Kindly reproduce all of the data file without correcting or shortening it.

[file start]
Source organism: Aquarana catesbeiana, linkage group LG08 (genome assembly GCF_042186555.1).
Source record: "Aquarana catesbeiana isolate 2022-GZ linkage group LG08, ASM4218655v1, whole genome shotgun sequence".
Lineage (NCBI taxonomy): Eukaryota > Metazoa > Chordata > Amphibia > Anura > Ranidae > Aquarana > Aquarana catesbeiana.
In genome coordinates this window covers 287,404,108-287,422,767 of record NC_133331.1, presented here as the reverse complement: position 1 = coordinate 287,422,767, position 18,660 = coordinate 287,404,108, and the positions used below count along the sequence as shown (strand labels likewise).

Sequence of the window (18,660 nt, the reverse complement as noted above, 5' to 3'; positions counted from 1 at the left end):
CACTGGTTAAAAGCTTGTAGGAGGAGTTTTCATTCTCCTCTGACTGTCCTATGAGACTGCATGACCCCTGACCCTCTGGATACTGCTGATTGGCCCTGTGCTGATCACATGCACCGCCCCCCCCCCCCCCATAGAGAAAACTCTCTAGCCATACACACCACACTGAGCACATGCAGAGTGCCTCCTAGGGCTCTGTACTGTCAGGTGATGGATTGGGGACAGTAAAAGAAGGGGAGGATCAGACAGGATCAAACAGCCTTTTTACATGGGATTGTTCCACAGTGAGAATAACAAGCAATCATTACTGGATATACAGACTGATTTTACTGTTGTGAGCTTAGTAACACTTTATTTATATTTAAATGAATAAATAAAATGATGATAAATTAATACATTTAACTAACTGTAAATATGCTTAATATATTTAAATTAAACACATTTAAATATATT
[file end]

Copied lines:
Source organism: Aquarana catesbeiana, linkage group LG08 (genome assembly GCF_042186555.1).
Source record: "Aquarana catesbeiana isolate 2022-GZ linkage group LG08, ASM4218655v1, whole genome shotgun sequence".
Lineage (NCBI taxonomy): Eukaryota > Metazoa > Chordata > Amphibia > Anura > Ranidae > Aquarana > Aquarana catesbeiana.
In genome coordinates this window covers 287,404,108-287,422,767 of record NC_133331.1, presented here as the reverse complement: position 1 = coordinate 287,422,767, position 18,660 = coordinate 287,404,108, and the positions used below count along the sequence as shown (strand labels likewise).

Sequence of the window (18,660 nt, the reverse complement as noted above, 5' to 3'; positions counted from 1 at the left end):
CACTGGTTAAAAGCTTGTAGGAGGAGTTTTCATTCTCCTCTGACTGTCCTATGAGACTGCATGACCCCTGACCCTCTGGATACTGCTGATTGGCCCTGTGCTGATCACATGCACCGCCCCCCCCCCCCCCATAGAGAAAACTCTCTAGCCATACACACCACACTGAGCACATGCAGAGTGCCTCCTAGGGCTCTGTACTGTCAGGTGATGGATTGGGGACAGTAAAAGAAGGGGAGGATCAGACAGGATCAAACAGCCTTTTTACATGGGATTGTTCCACAGTGAGAATAACAAGCAATCATTACTGGATATACAGACTGATTTTACTGTTGTGAGCTTAGTAACACTTTATTTATATTTAAATGAATAAATAAAATGATGATAAATTAATACATTTAACTAACTGTAAATATGCTTAATATATTTAAATTAAACACATTTAAATATATT